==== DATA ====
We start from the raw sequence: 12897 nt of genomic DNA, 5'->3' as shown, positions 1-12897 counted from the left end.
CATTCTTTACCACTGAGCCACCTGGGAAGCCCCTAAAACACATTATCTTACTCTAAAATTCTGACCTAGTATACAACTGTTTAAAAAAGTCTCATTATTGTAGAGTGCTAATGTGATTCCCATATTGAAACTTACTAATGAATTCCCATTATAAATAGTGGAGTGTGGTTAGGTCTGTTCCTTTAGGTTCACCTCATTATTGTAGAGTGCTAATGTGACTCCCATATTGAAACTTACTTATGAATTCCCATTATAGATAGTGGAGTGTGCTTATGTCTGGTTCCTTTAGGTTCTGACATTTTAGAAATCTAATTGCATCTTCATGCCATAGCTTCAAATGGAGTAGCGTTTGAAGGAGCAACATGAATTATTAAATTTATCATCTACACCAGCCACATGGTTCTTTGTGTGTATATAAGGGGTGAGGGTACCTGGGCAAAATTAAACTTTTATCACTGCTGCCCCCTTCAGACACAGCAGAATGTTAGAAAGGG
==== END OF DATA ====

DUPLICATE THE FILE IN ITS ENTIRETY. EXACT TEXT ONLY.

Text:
We start from the raw sequence: 12897 nt of genomic DNA, 5'->3' as shown, positions 1-12897 counted from the left end.
CATTCTTTACCACTGAGCCACCTGGGAAGCCCCTAAAACACATTATCTTACTCTAAAATTCTGACCTAGTATACAACTGTTTAAAAAAGTCTCATTATTGTAGAGTGCTAATGTGATTCCCATATTGAAACTTACTAATGAATTCCCATTATAAATAGTGGAGTGTGGTTAGGTCTGTTCCTTTAGGTTCACCTCATTATTGTAGAGTGCTAATGTGACTCCCATATTGAAACTTACTTATGAATTCCCATTATAGATAGTGGAGTGTGCTTATGTCTGGTTCCTTTAGGTTCTGACATTTTAGAAATCTAATTGCATCTTCATGCCATAGCTTCAAATGGAGTAGCGTTTGAAGGAGCAACATGAATTATTAAATTTATCATCTACACCAGCCACATGGTTCTTTGTGTGTATATAAGGGGTGAGGGTACCTGGGCAAAATTAAACTTTTATCACTGCTGCCCCCTTCAGACACAGCAGAATGTTAGAAAGGG